I rode with some my wife and a couple of friends Memorial Day morning. We chose a route that’s normally exceptionally busy with traffic, but we hit a perfect storm of quiet this weekend. First, with COVIDcation and stay at home, that knocked down the traffic substantially. Second, the “up north” of the lower peninsula was opened up late last week so people flocked up to escape. Traffic wasn’t non-existent, but it was as light as I’ve ever seen for that route – and it’s a fun route.
We had a chance of rain in the morning, but it was one of those, “Okay, it’s going to be 90° (32 C), I hope it rains a little” days. We rolled out at 8 am with sunshine and a light headwind. It was 70 (21 C) and spectacular. We started out on the slow side but picked up the pace as we went, up and over rollers, never too easy but I wasn’t ever in a position where I questioned my own sanity, either. It was just a fun, nice ride. Chuck, the guy up front in the photo below, took the first seven miles up front and I took the next seven and when I dropped back, Chuck was next in line to take another pull… so I said to my normal riding buddy, Chuck, “There’s no free lunch today, buddy”. Five miles later he took the cue and took us to the buffet at the Golden Coral. I don’t know how long he was up front, but it was loooooooooooonnnnnnnngggg.
22 miles in, the ride gets fun. We were greeted with a sign that warns of a steep 8% descent. The second I crested I decided to see how fast I could pedal down the hill. I hammered through every gear I had – the last I looked at the computer it read 44.8-mph and I simply didn’t want to pedal any faster. After looking the ride up, I only managed 0.2-mph faster that last bit down the hill, but I found out the fun way exactly what my top end speed is in my biggest gear (50/11). I think I wore a smile on my face for the next hour.
At 24 miles we turned into Kensington Metro-park. Kensington is fantastically beautiful. Nature preserves, a huge lake, a golf course, and more hills than you can shake a stick at – some you actually have to climb. On the way up the big one, I shifted to my last gear, the 34/28, the little granny… Did I have to use the granny gear? Not really, but with that last shift, no matter what happened the rest of the ride, I’d used every gear I had.
We wound around the park trail after it left the park – they have a speed limit that I could only honor if I were pushing my bike. I would have to kick my own ass for riding 10-mph unless it was up a fair hill. We stopped at a gas station to pick up a couple of Coke’s and take a breather. It was starting to heat up. After finishing our drinks, we headed over to the pickle ball courts so Chuck could say hi to his wife – and we made it just in time for an A-10 Warthog flyover. It was spectacular.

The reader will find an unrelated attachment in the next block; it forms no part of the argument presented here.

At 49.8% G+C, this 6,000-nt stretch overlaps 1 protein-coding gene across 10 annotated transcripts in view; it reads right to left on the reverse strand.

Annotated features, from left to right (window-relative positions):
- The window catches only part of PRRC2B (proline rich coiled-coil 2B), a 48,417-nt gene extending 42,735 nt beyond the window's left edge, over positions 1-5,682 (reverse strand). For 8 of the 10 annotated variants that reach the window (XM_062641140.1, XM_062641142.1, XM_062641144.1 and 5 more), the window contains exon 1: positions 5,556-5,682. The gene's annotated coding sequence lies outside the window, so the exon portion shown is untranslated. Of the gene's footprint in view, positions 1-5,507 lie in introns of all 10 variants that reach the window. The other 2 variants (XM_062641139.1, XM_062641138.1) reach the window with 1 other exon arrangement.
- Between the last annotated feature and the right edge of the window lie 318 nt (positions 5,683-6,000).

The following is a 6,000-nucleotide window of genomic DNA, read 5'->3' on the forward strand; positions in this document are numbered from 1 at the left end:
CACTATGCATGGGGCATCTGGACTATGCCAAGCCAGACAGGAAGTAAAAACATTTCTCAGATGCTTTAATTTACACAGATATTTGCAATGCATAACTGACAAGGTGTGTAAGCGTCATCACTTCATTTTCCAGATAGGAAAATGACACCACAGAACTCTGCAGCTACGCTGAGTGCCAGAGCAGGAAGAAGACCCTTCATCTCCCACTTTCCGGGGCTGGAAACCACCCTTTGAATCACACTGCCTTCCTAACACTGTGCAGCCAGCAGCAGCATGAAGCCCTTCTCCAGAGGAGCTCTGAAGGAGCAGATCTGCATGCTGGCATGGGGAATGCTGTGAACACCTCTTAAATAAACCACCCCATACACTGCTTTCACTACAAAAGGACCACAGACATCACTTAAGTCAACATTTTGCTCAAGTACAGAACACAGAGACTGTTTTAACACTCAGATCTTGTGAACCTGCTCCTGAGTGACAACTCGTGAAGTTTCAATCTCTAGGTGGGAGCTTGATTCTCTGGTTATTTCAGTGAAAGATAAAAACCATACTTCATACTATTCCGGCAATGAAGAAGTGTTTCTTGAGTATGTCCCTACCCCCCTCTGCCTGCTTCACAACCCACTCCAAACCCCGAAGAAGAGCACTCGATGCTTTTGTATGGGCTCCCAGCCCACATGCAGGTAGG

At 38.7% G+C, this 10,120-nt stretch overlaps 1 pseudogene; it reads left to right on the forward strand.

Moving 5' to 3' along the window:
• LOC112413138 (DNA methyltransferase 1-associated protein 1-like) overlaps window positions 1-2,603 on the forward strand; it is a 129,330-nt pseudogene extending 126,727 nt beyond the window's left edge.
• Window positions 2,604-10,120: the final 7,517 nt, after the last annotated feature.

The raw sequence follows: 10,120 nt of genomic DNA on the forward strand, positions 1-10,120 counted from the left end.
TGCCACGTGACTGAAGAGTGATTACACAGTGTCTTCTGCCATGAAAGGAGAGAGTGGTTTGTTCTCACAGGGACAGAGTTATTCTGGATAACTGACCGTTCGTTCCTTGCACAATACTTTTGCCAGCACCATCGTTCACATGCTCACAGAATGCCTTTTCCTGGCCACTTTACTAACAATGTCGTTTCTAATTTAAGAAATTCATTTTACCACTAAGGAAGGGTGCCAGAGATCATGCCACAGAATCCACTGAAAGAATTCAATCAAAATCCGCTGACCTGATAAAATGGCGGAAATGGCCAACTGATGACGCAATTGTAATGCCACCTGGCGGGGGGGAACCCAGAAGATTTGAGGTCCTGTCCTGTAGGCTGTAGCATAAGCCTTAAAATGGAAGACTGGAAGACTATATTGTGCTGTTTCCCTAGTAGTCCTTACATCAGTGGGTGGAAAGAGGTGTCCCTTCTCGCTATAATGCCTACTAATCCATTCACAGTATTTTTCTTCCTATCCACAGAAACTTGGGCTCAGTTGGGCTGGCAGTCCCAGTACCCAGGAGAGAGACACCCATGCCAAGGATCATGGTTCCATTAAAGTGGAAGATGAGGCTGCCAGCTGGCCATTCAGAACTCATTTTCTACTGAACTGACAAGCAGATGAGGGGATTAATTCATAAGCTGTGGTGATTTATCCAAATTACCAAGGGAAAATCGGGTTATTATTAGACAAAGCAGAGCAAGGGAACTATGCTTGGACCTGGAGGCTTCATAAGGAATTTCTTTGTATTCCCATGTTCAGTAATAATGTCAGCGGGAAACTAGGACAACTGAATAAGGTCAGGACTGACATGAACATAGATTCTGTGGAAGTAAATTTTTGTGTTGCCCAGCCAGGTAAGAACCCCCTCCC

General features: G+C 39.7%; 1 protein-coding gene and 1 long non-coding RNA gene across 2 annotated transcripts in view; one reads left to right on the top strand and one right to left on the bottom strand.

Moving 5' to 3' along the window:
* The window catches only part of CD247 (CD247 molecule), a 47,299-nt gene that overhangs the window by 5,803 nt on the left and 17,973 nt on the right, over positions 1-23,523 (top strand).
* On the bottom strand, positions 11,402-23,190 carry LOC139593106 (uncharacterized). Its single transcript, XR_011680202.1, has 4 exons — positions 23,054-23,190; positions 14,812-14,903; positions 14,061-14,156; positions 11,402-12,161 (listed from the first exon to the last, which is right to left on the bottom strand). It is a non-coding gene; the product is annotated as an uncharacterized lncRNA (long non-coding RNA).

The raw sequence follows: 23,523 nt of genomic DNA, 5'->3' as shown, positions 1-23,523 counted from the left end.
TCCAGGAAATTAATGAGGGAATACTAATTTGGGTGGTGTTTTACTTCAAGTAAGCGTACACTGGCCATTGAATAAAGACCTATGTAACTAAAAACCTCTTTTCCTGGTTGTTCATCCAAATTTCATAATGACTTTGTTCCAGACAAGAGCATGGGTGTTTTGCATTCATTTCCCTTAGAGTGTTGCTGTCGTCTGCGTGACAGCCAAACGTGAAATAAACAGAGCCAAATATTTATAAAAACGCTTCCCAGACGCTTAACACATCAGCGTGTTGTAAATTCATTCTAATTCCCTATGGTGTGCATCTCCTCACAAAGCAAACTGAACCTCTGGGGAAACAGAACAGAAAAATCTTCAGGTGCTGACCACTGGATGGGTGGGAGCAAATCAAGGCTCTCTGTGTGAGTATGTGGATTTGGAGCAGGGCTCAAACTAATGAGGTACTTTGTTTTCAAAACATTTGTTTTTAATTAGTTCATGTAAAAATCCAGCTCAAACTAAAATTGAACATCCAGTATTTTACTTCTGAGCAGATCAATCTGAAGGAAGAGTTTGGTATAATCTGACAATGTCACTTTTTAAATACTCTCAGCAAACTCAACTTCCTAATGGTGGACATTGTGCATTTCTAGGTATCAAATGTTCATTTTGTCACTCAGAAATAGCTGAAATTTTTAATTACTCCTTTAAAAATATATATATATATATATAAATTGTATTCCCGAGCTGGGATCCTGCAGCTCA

Shortly after, we headed for home with a slight tailwind. The closer we got, the faster we went until my wife took the reigns and took a six mile turn between 22 & 30-mph on her aero bars. It was an awesome pull. I took over from there and took us home. We pulled into the parking lot with just under an 18-mph average. 53.8 miles in 3 hours. It was as good as it gets.
I have always been resilient to heat. I don’t know why it doesn’t bother me like it does most people and I’ve never bothered to think much about it. I get hot, but am very much comfortable riding in everything up to the mid-90’s (about 115° off the asphalt) I just maintain my grateful attitude about it and watch as others suffer.
Until last night.
A friend and riding buddy of mine has been avoiding riding with friends because he has a sick relative they’ll be visiting soon. It’s one of those “worst case” scenarios so considering the current state of things, his only choice has been to ride solo. I’ve picked up that he’s been bummed about the fact that, as things open up and we’re all finding small groups to ride in, he’s been left out… so I asked if he’d like to ride the Tuesday night route, just the two of us. He cleared that with his wife and we met out at the church. As I pulled into the parking lot, the digital thermometer in my car showed a balmy 91 F (33 C). Now, if you’re keeping track, we went from the mid-40’s to ninety-freaking-one in two weeks. Not exactly any time to acclimatize in there. Still, I had every intention of having a fun, if warm and comfortable, ride.
I pulled my bike from the trunk, got kitted up and went for a four mile warmup. Yeah, warmup, 91°… I know. I felt fantastic and fast, too. Surprisingly so, considering I hadn’t had a day off the bike in more than a week. I didn’t bother with the full seven mile warmup as that would have been excessive. Four-and-a-half was good enough. Jonathan was prepping his bike when I pulled into the parking lot. There was only one other car besides ours, a E/D Group woman we see regularly under normal circumstances.